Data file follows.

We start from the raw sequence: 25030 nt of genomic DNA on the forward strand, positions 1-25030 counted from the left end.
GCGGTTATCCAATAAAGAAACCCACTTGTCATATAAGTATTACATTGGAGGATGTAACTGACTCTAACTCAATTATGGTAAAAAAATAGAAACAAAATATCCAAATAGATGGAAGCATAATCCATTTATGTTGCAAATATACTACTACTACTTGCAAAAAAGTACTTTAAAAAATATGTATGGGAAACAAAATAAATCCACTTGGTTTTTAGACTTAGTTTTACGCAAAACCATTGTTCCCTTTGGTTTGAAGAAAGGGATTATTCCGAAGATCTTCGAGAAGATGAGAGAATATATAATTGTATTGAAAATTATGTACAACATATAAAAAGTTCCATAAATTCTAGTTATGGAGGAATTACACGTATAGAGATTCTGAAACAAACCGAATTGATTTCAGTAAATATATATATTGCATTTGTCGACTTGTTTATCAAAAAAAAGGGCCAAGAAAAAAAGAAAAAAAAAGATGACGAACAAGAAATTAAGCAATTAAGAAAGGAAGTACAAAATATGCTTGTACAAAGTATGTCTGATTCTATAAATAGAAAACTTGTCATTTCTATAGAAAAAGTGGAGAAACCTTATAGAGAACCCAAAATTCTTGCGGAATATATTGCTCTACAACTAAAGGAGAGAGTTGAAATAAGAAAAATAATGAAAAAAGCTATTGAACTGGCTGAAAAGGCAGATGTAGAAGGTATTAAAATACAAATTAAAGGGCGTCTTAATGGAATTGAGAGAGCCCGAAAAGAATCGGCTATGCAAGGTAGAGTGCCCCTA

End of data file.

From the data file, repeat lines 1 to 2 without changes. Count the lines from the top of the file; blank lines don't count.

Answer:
We start from the raw sequence: 25030 nt of genomic DNA on the forward strand, positions 1-25030 counted from the left end.
GCGGTTATCCAATAAAGAAACCCACTTGTCATATAAGTATTACATTGGAGGATGTAACTGACTCTAACTCAATTATGGTAAAAAAATAGAAACAAAATATCCAAATAGATGGAAGCATAATCCATTTATGTTGCAAATATACTACTACTACTTGCAAAAAAGTACTTTAAAAAATATGTATGGGAAACAAAATAAATCCACTTGGTTTTTAGACTTAGTTTTACGCAAAACCATTGTTCCCTTTGGTTTGAAGAAAGGGATTATTCCGAAGATCTTCGAGAAGATGAGAGAATATATAATTGTATTGAAAATTATGTACAACATATAAAAAGTTCCATAAATTCTAGTTATGGAGGAATTACACGTATAGAGATTCTGAAACAAACCGAATTGATTTCAGTAAATATATATATTGCATTTGTCGACTTGTTTATCAAAAAAAAGGGCCAAGAAAAAAAGAAAAAAAAAGATGACGAACAAGAAATTAAGCAATTAAGAAAGGAAGTACAAAATATGCTTGTACAAAGTATGTCTGATTCTATAAATAGAAAACTTGTCATTTCTATAGAAAAAGTGGAGAAACCTTATAGAGAACCCAAAATTCTTGCGGAATATATTGCTCTACAACTAAAGGAGAGAGTTGAAATAAGAAAAATAATGAAAAAAGCTATTGAACTGGCTGAAAAGGCAGATGTAGAAGGTATTAAAATACAAATTAAAGGGCGTCTTAATGGAATTGAGAGAGCCCGAAAAGAATCGGCTATGCAAGGTAGAGTGCCCCTA